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# tional Semantics - PowerPoint PPT Presentation

Computational Semantics http://www.coli.uni-sb.de/cl/projects/milca/esslli. Aljoscha Burchardt, Alexander Koller, Stephan Walter, Universität des Saarlandes, Saarbrücken, Germany ESSLLI 2004, Nancy, France. Computational Semantics.

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### Computational Semanticshttp://www.coli.uni-sb.de/cl/projects/milca/esslli

Aljoscha Burchardt,

Alexander Koller,

Stephan Walter,

Universität des Saarlandes,

Saarbrücken, Germany

ESSLLI 2004, Nancy, France

• How can we compute the meaning of e.g. an English sentence?

• What do we mean by “meaning“?

• What format should the result have?

• What can we do with the result?

• Sentence: “John smokes”.

• Syntactic Analyses: S

NPVP

John smokes

• Semantics Construction: smoke(j)

• Inference:x.smoke(x)snore(x),smoke(j)

=> snore(j)

• Monday - Thursday: Semantics Construction

• Mon.+Tue.: Lambda-Calculus

• Wed.+Thu.: Underspecification

• Friday: Inference

• (Semantic) Tableaux

• If you want to read more about computational semantics, see the forthcoming book: Blackburn & Bos, Representation and Inference: A first course in computational semantics. CSLI Press.

• Meaning Representation in FOL

• Basic Semantics Construction

• -Calculus

• Semantics Construction with Prolog

• Meaning representations of NL sentences

• First Order Logic (FOL) as formal language

• “John smokes.“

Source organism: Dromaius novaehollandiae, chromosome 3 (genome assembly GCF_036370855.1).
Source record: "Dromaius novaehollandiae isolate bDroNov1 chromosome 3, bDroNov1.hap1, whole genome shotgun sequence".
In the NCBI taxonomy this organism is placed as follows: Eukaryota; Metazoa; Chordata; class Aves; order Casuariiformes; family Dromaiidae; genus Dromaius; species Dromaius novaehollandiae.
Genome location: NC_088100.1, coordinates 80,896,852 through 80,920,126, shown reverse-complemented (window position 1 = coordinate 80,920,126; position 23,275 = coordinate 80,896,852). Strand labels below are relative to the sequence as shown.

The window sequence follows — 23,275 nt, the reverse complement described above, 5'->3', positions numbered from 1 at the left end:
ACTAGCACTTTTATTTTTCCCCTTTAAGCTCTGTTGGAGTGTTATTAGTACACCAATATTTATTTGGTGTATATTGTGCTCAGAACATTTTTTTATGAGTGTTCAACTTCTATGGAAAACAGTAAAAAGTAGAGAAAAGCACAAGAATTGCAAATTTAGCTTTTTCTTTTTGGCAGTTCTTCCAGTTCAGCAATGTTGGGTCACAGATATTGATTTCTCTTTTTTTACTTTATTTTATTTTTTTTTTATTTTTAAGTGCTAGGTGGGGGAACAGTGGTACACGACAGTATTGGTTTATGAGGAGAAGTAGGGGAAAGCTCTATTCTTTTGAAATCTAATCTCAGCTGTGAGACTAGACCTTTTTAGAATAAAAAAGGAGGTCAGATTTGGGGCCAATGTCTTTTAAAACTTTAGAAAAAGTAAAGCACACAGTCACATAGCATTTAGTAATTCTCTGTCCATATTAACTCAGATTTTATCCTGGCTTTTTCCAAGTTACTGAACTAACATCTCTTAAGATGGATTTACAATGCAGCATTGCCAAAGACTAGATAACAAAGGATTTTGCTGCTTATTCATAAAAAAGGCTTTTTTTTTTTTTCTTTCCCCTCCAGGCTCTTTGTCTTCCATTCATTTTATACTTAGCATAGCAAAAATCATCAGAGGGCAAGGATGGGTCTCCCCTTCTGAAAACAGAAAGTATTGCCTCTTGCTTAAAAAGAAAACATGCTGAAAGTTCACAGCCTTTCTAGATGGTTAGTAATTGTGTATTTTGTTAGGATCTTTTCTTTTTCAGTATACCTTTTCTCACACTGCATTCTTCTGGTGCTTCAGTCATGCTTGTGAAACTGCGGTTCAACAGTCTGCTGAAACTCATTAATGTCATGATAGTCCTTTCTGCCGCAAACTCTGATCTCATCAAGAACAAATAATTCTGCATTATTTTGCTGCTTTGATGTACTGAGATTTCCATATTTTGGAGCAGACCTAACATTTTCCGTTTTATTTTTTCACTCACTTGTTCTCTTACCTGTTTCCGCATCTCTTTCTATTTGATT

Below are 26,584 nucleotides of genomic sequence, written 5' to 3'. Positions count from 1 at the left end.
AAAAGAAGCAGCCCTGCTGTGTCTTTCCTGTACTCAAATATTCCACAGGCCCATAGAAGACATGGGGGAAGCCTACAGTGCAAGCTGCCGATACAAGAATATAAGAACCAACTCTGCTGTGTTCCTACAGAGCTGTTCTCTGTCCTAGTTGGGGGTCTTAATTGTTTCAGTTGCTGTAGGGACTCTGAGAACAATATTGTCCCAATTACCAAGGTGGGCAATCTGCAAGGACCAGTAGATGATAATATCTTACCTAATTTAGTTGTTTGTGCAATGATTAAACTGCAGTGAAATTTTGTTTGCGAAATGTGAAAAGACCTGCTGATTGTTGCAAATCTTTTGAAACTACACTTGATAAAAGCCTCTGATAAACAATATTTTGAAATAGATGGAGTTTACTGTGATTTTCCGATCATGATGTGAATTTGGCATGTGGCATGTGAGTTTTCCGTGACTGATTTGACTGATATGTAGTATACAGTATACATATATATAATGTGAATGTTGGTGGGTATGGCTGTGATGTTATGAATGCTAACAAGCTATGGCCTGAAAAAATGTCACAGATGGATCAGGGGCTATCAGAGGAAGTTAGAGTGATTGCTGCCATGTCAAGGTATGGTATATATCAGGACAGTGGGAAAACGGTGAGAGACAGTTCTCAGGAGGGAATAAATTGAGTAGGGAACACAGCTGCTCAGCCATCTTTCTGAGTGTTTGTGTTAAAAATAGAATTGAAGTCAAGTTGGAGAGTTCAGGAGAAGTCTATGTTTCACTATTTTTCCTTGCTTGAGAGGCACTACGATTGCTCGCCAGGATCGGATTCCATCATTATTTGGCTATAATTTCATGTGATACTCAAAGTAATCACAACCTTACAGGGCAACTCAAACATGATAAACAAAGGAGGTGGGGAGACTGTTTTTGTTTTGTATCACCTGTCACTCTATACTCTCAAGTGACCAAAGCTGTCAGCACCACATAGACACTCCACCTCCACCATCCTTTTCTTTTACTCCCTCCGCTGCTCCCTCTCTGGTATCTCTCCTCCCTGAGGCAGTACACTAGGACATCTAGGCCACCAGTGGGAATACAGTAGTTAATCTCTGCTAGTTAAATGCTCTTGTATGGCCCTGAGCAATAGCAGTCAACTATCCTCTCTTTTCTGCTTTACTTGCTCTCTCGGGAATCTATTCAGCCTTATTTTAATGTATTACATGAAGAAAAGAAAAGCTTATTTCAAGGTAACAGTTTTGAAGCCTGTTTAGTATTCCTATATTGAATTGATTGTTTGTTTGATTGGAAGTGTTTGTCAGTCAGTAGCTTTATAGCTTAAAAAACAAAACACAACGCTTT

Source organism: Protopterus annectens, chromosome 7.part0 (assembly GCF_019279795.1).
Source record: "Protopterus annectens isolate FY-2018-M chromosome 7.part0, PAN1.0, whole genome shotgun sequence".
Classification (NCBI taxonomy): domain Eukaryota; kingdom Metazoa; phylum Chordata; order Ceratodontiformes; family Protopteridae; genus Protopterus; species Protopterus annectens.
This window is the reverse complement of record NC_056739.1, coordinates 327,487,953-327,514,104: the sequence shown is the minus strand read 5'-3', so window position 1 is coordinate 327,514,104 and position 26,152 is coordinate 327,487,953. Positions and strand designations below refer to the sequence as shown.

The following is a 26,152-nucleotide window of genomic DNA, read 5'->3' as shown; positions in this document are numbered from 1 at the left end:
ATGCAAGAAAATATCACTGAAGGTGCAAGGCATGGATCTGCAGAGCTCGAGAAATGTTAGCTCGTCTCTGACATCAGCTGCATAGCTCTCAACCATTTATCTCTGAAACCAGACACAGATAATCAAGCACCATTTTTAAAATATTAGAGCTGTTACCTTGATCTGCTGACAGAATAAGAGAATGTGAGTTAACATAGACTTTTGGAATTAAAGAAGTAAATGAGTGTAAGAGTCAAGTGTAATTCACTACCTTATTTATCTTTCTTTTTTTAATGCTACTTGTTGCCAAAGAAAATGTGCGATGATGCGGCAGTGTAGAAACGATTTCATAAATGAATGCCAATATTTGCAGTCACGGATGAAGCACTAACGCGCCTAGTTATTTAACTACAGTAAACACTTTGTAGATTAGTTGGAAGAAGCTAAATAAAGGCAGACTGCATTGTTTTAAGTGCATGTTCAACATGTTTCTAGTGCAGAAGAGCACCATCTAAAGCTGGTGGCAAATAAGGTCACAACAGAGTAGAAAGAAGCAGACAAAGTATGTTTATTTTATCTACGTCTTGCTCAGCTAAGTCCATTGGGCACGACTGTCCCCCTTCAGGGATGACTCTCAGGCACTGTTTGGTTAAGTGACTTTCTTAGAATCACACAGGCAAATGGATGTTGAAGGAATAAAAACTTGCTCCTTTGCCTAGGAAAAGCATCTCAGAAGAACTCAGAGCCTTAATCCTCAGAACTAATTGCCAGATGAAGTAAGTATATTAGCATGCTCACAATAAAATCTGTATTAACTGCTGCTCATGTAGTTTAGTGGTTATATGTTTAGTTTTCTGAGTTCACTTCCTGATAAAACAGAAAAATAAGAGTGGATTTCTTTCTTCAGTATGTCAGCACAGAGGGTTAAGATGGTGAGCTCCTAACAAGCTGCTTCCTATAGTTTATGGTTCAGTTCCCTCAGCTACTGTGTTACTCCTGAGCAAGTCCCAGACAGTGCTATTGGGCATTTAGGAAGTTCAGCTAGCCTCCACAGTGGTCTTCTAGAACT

=> smoke(j)

• “Sylvester loves Tweety.”

=> love(s,t)

• “Sylvester loves every bird.”

=> x.(bird(x)  love(s,x))

• x.(bird(x)  love(s,x)) is a string again!

• Mathematically precise model representation, e.g.: {cat(s), bird(t), love(s,t), granny(g), own(g,s), own(g,t)}

• Inspect formula w.r.t. to the model: Is it true?

• Inferences can extract information: Is anyone not owned by Granny?

FOL Syntax (very briefly)

FOL Formulae, e.g. x.(bird(x)  love(s,x))

FOL Language

• Vocabulary (constant symbols and predicate/relation symbols)

• Variables

• Logical Connectives

• Quantifiers

• Brackets, dots.

• Meaning Representation in FOL 

• Basic Semantics Construction

• -Calculus

• Semantics Construction with Prolog

Basis: Context Free Grammar (CFG)

Grammar Rules:

S  NP VP

VP  TV NP

TV  love

NP  john Lexical Rules / Lexicon

NP  mary

...

The meaning of the sentence is constructed from:

• The meaning of the words: john, mary, love(?,?) (lexicon)

• Paralleling the syntactic construction (“semantic rules”)

• How do we know that e.g. the meaning of the VP “loves Mary” is constructed as

love(?,mary) and not as

love(mary,?) ?

• Better: How can we specify in which way the bits and pieces combine?

• Parts of formulae (and terms), e.g. for the VP “love Mary”?

• love(?,mary) bad: not FOL

• love(x,mary) bad: no control over free variable

• Familiar well-formed formulae (sentences):

• x.love(x,mary) “Everyone loves Mary.”

• x.love(mary,x) “Mary loves someone.”

Using Lambdas (Abstraction)

• Add a new operator to bind free variables:

x.love(x,mary) “to love Mary”

• The new meta-logical symbol  marks missing information in the object language (-)FOL

• We abstract over x.

• How do we combine these new formulae and terms?

• Glueing together formulae/terms with a special symbol @:

x.love(x,mary) john

x.love(x,mary)@john

• Often written as x.love(x,mary)(john)

• How do we get back to the familiar love(john,mary)?

• “Glueing” is known as Functional Application

• FA has the Form: [email protected]

x.love(x,mary)@john

• FA triggers a very simple operation: